For everyone in such circumstances keeps his own opinion to himself and only attends to or acts upon that which he conceives to be the opinion of everyone but himself.

I see a dozen or a score of my countrymen, with their faces fixed and their eyes glued to a newspaper, a magazine, a review—reading, swallowing, profoundly ruminating on the lie, the cant, the sophism of the day! Why? It saves them the trouble of thinking; it gratifies their ill humor… ” (p. 55-56) Touche’.

Evelyn Waugh has an extract from A Handful of Dust, about finding a woman with which to manufacture evidence of infidelity for a divorce. Notes the Author Notes:

““A Handful of Dust,” wrote the English author Rose Macaulay in 1946, “seems to reach the climax of Mr. Waugh’s view of life as the meaningless jigging of barbarous nitwits.”” (p. 63)

Side-quote: “Until you’ve lost your reputation, you never realize what a burden it was or what freedom really is.” —Margaret Mitchell, 1936 (p. 63)

Mark Twain, from License of the Press, writes with an acid-tipped pen:

“The press has scoffed at religion till it has made scoffing popular.

It seems to me that just in the ratio that our newspapers increase, our morals decay. The more newspapers, the worse morals.

It has become a sarcastic proverb that a thing must be true if you saw it in a newspaper.That is the opinion intelligent people have of that lying vehicle in a nutshell. But the trouble is that the stupid people—who constitute the grand overwhelming majority of this and all other nations—do believe and are molded and convinced by what they get out of a newspaper, and there is where the harm lies.

I have a sort of vague general idea that there is too much liberty of the press in this country, and that through the absence of all wholesome restraint, the newspaper has become in a large degree a national curse and will probably damn the republic yet.” (p. 64-65) Free.

But what does he really think?

Hazel D. Campbell has a funny piece about the escalation of scandal, starting with an anonymous classified in a newspaper:


This is to advise Erma to confess her indiscretions to her husband. He will forgive her if she tells all, but he is getting suspicious, and if he finds out for himself, trouble!” (p. 67)

The Ermas are soon running for their lives, each one thinking it’s about them. It’s written in Jamaican speech-dialect/calypso song style, making it real and even funnier. Not free. Pity.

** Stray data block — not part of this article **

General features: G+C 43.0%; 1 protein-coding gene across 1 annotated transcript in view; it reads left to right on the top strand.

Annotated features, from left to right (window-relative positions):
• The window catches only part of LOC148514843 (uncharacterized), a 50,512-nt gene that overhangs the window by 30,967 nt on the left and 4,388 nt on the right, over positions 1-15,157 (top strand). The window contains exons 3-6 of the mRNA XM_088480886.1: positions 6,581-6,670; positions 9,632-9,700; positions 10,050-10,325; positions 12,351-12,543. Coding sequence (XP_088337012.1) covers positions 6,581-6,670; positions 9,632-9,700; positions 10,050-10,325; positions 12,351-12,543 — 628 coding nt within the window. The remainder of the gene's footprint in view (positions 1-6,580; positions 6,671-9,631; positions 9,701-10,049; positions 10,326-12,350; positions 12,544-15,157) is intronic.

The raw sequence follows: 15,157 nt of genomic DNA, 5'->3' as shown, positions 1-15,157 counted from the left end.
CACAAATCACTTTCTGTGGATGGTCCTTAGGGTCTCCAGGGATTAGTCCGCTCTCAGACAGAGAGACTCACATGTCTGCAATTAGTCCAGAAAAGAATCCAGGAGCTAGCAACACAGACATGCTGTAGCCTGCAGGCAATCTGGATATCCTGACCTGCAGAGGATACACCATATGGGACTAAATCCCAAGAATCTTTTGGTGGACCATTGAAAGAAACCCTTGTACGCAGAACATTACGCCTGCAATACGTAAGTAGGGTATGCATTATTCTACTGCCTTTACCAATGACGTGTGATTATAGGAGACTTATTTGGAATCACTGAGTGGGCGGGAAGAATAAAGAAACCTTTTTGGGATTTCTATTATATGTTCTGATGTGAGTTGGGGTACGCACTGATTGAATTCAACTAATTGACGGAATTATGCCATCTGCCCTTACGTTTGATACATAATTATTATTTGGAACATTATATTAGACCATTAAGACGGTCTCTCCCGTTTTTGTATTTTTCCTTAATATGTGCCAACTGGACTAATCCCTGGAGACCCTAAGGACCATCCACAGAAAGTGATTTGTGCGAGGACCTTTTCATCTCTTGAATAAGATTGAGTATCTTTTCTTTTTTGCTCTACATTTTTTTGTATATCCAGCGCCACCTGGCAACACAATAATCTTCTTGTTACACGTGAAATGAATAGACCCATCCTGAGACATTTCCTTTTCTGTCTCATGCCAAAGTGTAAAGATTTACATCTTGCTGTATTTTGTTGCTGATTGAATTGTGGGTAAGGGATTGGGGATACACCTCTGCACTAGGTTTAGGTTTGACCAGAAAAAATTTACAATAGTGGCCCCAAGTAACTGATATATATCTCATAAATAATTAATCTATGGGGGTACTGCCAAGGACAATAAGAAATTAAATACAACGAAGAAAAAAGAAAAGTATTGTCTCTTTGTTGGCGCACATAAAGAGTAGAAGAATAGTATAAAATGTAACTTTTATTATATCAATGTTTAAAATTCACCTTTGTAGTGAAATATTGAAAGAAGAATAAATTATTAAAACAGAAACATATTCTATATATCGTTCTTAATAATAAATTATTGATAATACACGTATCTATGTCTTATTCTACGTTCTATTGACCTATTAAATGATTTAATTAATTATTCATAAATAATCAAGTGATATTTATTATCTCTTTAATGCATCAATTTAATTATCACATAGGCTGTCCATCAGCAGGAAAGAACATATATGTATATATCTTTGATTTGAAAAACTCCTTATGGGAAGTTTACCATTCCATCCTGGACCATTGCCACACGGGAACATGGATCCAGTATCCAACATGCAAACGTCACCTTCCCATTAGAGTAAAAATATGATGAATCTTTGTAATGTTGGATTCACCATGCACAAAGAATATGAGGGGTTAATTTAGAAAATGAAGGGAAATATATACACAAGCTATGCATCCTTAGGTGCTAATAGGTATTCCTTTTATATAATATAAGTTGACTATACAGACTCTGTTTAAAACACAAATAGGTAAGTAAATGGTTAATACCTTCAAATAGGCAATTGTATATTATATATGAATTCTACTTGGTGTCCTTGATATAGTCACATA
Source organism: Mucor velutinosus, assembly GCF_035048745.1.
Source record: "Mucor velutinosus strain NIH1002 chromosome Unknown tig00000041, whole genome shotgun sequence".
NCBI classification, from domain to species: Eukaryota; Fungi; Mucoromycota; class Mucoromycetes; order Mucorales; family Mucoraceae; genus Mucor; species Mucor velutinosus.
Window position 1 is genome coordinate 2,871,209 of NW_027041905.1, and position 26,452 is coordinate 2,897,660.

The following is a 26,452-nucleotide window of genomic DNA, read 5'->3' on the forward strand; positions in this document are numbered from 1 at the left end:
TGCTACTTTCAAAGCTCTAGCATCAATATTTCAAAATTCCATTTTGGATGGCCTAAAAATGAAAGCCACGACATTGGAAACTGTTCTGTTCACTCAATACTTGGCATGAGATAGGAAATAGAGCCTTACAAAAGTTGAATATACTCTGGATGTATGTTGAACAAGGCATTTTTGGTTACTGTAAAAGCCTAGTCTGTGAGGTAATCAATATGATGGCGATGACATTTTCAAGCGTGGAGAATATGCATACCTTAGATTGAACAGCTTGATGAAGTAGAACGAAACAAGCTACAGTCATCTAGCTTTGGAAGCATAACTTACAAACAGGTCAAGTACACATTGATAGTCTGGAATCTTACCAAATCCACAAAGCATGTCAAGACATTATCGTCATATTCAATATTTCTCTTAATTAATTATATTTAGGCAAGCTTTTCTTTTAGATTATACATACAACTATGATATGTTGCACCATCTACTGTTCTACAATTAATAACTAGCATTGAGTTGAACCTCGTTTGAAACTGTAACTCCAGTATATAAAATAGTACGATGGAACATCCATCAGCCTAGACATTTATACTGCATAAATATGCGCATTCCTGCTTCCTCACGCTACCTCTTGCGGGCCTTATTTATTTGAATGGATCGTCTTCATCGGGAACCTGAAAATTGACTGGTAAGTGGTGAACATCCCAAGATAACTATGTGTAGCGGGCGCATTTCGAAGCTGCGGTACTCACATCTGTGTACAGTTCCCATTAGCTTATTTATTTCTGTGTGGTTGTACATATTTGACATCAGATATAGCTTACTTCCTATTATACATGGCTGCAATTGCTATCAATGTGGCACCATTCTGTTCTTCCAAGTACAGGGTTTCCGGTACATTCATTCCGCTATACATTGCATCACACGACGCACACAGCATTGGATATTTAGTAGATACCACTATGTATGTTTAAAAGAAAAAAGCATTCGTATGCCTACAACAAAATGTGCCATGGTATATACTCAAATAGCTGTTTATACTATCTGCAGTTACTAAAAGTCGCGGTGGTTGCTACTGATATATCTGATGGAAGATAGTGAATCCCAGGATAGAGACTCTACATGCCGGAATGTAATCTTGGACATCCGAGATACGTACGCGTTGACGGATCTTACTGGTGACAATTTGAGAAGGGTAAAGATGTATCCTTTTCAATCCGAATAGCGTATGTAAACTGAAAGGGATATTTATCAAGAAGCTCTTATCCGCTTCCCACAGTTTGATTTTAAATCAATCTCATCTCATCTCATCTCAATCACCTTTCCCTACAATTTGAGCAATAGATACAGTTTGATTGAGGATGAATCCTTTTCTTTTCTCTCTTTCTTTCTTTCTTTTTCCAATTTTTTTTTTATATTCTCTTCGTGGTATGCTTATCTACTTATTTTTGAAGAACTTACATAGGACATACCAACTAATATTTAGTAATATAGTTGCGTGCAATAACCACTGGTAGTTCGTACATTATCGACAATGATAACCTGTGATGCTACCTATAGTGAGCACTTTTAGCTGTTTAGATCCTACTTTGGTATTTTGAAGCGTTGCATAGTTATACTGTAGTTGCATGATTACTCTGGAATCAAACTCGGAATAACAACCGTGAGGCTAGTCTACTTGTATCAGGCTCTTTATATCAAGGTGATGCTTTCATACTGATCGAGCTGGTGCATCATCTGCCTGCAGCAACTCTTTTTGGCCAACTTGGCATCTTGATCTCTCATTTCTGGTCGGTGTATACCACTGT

That’s all for Smoke. Where there is Smoke there is Fire.

To be continued…

The standard notes:
1. Since L.Q.’s inception with the Winter 2008 issue its size is always 7″ x 10″ x 1/2-17/32″. It is white-covered, printed on high quality paper throughout, with richly printed reproductions of fine art from time immemorial, and 221 pages up to a page or two of addenda at the back.
2. Each issue contains extracts about the title topic from great authors and thinkers spanning all recorded history. It begins with an eloquent, to a fault, preamble/introduction by editor Lewis Lapham. The main body is called Voices In Time and contains 3 or 4 subcategories of the topic with about 25 extracts per section. Noteworthy sidebars, side quotes, and depictions of appropriate art from the ages are liberally distributed throughout. Several extended contemporary essays bring up the rear. There are several other small sections every issue (Among the Contributors, Conversations, Miscellany, ‘The Graphic’).
3. Per the L.Q. website:
“Lapham’s Quarterly embodies the belief that history is the root of all education, scientific and literary as well as political and economic. Each issue addresses a topic of current interest and concern—war, religion, money, medicine, nature, crime—by bringing up to the microphone of the present the advice and counsel of the past.”
4. I encourage all to subscribe to this fine publication. It is a rich supplement to anyone’s reading.

6 thoughts on “Lapham’s Quarterly Spring 2020: SCANDAL, Pt. 3

Leave a Reply

Fill in your details below or click an icon to log in: Logo

You are commenting using your account. Log Out /  Change )

Facebook photo

You are commenting using your Facebook account. Log Out /  Change )

Connecting to %s